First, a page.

Though it might look good to eat…

Do you remember that PSA that had puppets singing: don’t you put it in your mouth? I feel that it should be played ad nauseam until it actually sticks. I’ve had two patients now who have come in after possibly ingesting grandma’s medication. Not sure how bitter tasting pills could pass as candy, but in the mind of a toddler anything is edible I suppose.

One of the most important thing during the triage is to get a weight on the child. Then after all the ABCs are looked after, you should call poison control next. The times I’ve had a child come in, one had (maybe) ingested amlopdine, and the other kid ramipril.

Luckily, neither of the children had ingested a dosage that was fatal. But still, it was a frightening experience for both patient and family.

Sometimes you have to put down an nasal-gastric tube and give activated charcoal. Other times you might just have to monitor vital signs until the drug wears off.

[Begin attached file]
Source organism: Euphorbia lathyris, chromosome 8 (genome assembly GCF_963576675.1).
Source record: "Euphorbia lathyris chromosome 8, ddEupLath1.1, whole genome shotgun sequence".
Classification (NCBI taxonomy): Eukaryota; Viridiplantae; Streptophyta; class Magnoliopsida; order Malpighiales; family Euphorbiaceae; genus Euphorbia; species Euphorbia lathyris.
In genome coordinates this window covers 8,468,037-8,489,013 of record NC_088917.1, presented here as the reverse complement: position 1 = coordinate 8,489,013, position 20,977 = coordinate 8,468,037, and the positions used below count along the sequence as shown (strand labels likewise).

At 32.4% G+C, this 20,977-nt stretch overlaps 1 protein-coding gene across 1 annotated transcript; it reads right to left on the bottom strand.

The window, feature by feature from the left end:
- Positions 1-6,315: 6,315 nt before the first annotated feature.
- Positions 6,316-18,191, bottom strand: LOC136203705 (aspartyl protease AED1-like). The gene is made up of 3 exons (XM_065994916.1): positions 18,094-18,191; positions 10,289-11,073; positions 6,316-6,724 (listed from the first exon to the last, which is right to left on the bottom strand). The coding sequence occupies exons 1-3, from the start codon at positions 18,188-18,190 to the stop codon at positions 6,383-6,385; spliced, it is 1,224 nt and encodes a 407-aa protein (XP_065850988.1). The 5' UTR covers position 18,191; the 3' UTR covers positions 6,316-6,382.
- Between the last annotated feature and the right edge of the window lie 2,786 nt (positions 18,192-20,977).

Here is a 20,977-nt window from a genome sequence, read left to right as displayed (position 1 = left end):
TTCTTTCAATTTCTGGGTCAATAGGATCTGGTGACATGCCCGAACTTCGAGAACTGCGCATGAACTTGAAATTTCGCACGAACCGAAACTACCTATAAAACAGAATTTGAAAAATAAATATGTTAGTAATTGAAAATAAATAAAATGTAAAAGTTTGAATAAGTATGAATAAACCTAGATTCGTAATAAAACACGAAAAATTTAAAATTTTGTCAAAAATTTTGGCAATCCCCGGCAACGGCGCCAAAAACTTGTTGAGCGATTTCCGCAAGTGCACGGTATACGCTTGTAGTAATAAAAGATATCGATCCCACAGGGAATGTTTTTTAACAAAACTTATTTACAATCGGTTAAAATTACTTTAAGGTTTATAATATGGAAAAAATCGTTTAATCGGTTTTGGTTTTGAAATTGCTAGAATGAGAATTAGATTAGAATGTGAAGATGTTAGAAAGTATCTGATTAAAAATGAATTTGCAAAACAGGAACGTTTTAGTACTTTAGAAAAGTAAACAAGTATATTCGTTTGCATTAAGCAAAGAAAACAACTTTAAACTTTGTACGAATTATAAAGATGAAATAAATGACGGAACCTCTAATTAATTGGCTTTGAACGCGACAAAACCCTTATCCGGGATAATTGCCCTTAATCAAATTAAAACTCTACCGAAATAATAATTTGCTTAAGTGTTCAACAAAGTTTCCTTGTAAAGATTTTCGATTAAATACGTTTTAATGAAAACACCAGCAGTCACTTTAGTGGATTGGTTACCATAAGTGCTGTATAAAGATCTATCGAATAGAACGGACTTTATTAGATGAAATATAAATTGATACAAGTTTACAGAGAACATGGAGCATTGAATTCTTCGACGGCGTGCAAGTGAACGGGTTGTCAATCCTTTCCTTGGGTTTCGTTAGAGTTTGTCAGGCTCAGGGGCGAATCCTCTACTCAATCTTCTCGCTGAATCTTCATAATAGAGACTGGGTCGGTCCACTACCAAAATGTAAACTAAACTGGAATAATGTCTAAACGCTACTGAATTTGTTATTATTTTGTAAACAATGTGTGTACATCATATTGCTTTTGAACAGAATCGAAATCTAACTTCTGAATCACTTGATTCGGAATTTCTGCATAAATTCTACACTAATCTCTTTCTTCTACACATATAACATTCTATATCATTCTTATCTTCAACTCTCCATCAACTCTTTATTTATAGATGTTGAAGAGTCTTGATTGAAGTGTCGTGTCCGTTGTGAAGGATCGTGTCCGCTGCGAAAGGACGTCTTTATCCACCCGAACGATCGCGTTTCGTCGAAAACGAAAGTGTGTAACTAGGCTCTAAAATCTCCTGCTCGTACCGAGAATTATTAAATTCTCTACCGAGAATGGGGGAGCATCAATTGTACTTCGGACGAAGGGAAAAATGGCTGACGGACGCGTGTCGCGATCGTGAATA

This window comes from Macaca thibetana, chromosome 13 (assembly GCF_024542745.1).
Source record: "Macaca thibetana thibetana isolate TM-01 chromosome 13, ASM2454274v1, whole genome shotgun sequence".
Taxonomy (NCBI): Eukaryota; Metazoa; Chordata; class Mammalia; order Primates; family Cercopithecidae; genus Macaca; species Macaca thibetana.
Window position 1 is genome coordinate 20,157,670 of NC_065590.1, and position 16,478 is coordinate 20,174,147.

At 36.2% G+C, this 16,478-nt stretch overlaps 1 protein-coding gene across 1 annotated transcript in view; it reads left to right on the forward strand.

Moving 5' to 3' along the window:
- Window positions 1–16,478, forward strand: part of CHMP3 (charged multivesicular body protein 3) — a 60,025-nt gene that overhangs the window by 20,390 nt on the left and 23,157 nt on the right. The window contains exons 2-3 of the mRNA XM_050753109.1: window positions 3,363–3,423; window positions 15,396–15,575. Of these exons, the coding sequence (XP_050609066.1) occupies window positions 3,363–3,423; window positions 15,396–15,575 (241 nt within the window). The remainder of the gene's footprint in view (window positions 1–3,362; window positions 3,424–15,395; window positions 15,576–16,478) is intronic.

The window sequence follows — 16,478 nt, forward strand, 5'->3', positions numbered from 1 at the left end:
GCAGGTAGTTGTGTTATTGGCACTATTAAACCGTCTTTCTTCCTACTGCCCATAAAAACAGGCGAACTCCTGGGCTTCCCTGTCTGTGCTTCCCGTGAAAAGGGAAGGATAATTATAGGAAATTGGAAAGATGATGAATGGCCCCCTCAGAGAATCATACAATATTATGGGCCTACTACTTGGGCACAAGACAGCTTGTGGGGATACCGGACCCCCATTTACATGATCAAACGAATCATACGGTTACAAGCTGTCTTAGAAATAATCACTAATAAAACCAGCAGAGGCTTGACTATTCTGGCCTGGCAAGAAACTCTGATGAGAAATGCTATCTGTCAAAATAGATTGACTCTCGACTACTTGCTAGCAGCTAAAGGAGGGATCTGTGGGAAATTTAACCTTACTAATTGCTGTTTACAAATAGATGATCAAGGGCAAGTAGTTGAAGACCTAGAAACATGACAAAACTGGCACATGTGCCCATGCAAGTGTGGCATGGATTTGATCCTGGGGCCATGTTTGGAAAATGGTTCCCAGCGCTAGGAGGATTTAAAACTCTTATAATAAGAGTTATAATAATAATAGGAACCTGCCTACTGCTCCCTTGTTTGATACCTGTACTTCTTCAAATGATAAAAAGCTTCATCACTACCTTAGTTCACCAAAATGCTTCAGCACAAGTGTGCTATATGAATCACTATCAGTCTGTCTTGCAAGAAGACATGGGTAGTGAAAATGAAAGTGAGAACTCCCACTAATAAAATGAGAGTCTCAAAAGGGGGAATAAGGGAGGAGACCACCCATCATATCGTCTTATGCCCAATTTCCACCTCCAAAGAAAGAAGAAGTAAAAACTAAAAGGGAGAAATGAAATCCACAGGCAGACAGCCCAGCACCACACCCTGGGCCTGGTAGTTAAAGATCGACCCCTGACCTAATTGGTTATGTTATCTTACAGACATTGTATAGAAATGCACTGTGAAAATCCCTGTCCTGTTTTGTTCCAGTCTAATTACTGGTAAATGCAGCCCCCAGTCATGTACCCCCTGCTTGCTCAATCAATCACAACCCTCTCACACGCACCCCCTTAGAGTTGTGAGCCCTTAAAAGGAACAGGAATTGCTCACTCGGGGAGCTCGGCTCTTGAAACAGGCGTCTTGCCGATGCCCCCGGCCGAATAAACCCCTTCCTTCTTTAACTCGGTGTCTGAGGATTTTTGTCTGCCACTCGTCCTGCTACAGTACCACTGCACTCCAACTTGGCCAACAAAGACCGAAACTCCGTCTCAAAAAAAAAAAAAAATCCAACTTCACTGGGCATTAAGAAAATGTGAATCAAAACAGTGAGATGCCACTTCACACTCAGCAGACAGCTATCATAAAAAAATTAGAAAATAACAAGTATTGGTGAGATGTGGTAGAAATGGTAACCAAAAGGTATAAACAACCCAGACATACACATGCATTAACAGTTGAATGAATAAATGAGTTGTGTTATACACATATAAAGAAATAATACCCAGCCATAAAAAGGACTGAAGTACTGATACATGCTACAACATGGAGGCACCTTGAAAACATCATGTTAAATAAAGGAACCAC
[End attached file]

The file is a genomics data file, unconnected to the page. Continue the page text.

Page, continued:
In the two cases I managed, it seemed unlikely that either of the toddlers had taken the pill. However, we had to err on the side of caution.

Also good idea to know your normal values for paediatrics. Quick trick when you’re trying to figure out normal SBP in a child older than 1 year old: 90 + 2(age) to a range of 70 + 2(age).

Ontario Poison Centre


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